unnatural links

Fun With Unnatural Outbound Links Penalties

On March 20th, 2014 (hint), I received the following message for one of my sites: Unnatural outbound links. Excellent. To be clear, this domain does have outbound links that were probably placed with the intent of manipulating PageRank. It's irredeemably bad, a running joke. Google did the right thing penalising it. I've been waiting for this. Why? Well, I've never seen an outbound link penalty before, and I'd like to see if I can shift the penalty using a technique that probably shouldn't work. My New Robots.txt User-agent: * Disallow: * This took a few minutes to implement. I think it's to the letter of the law, but not quite the spirit - I'm skipping redirecting external links to blocked intermediate pages and am just blocking them for all useragents at source. As Googlebot [...]
SEOs rating ohgm.co.uk

Polls for SEOs

We don't test as much as we think we should, but we hold opinions pretty strongly all the same. I'm not interested so much in the truth of these questions as I am in any consensuses that might arise in the answers. I plan to keep adding to this post whenever I think of more questions I find interesting - drop me a line if you have any suggestions and I'll put them up...   Preserving Link Equity rel="nofollow" Anchor Text Content Quality   Those are the opinions of your contemporaries. Let them know how wrong they are below. [...]
scrooge mcduck diving

Ecommerce Linkbuilding Through Product Mentions

This method works best with anyone who sells uniquely named products. It can work for people drop shipping, and affiliates with decent deals. What we aim to do with this method is fairly simple. In an ideal world, we would be able to find people talking about having purchased a product your client sells from your client. As it's not an ideal world, we're going to settle for "web pages that have mentioned both a product your client sells and your client". Method: Get a complete list of products your client sells. You should be able to get this either from your client or by scraping using something like Screaming Frog. Once you have these product names, fire up Scrapebox. Input [client name variations] as your footprint, and [product names] as your keywords to scrape, limiting the scope [...]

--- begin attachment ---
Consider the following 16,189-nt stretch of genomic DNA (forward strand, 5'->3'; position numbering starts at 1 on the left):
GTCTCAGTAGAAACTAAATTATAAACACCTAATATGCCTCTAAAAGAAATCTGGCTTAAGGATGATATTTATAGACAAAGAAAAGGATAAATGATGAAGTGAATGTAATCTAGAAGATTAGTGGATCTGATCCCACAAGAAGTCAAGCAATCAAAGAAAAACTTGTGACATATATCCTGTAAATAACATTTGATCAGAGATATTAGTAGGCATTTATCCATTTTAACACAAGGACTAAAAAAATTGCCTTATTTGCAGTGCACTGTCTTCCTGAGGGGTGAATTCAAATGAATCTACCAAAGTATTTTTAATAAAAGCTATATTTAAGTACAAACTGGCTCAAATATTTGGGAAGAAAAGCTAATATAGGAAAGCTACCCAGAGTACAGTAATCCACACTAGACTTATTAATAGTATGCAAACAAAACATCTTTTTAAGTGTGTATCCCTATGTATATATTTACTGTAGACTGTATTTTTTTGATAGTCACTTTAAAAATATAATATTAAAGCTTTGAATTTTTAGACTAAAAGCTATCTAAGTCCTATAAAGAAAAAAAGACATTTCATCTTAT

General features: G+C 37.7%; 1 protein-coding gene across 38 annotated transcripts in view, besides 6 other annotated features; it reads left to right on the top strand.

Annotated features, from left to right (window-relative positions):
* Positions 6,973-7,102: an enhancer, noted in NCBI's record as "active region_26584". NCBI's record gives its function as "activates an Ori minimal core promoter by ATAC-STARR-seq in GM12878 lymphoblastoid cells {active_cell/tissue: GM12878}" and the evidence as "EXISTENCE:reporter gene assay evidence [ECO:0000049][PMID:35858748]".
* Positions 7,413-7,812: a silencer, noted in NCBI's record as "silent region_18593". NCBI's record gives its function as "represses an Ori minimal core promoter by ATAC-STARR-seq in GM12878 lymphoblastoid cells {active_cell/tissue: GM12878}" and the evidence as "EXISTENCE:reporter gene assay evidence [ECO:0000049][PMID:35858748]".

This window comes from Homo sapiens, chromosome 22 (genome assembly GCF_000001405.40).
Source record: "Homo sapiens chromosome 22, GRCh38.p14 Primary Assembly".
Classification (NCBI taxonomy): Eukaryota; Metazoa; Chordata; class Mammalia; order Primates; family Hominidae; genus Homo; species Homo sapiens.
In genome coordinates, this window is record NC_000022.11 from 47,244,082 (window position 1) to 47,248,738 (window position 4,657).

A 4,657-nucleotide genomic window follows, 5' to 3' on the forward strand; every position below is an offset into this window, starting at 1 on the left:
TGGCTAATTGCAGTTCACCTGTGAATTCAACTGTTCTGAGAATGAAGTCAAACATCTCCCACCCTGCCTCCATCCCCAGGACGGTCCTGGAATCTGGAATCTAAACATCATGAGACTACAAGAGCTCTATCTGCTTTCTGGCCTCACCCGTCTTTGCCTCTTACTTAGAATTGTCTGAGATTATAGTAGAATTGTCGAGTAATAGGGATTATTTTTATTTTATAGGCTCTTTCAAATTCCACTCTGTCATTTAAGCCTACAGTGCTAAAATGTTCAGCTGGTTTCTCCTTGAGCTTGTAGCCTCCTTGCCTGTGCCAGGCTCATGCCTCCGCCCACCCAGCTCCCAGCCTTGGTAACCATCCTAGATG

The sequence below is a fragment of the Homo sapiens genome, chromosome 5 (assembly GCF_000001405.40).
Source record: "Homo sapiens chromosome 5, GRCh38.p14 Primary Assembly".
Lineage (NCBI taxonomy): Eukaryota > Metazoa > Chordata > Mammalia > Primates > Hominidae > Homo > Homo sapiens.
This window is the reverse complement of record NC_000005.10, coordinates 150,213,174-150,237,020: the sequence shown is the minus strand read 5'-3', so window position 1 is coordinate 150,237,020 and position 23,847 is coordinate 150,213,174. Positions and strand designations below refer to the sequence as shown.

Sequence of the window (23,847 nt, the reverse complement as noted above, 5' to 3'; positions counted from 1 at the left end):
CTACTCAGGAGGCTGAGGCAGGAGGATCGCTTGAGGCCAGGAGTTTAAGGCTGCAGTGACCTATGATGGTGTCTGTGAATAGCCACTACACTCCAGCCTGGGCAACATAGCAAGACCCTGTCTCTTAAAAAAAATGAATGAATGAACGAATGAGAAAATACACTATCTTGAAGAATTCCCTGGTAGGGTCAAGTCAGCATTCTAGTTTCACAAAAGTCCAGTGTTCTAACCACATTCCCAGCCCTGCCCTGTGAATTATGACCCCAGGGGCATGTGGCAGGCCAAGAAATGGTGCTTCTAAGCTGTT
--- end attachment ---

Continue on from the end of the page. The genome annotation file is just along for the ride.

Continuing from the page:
It's not a pyramid it's a trapezium

Preventing Tiered Link Spam

Tiered linkbuilding works. In short - there are links to your website (either self-created or organic), and using automated means you build links to these links to increase their power, hedge risk to your own domain, and rank. It's easy to do, and very scalable (and Google hates it). Unfortunately it tends to not be too healthy for the domains linking to you. The domains you are using to launder your links take the brunt of the risk, without their knowledge. Last year I produced some recommendations for a Web 2.0 property being used as a Tier 1 site in tiered linkbuilding. Many people would be happy with this level of incoming links (~30M linking pages). Unfortunately the majority were going to user generated subdomains, and coming from the sort of sites in auto-approve lists for Scrapebox. [...]
Rank Cracker

Link Audits with Rank Cracker

Matthew Woodward recently released his free tool "Rank Cracker". Instead of using the software for it's proscribed purpose of making it easier to replicate competitor link profiles, I'm suggesting you consider trying it for link audits. Let's say you're doing a link audit for someone who's been hit for less-than-clean link building. Automated tools are frowned upon. Rank Cracker is supposed to identify links that can be built with automated tools. This is good. How-to First, lie and say you own all the software mentioned: Then, import all your links and let it run: It can take a while, depending on the size of your list. Results should look a little like this, with expandable sections grouped by suspected tool: If you're doing removals, it handily collates email and [...]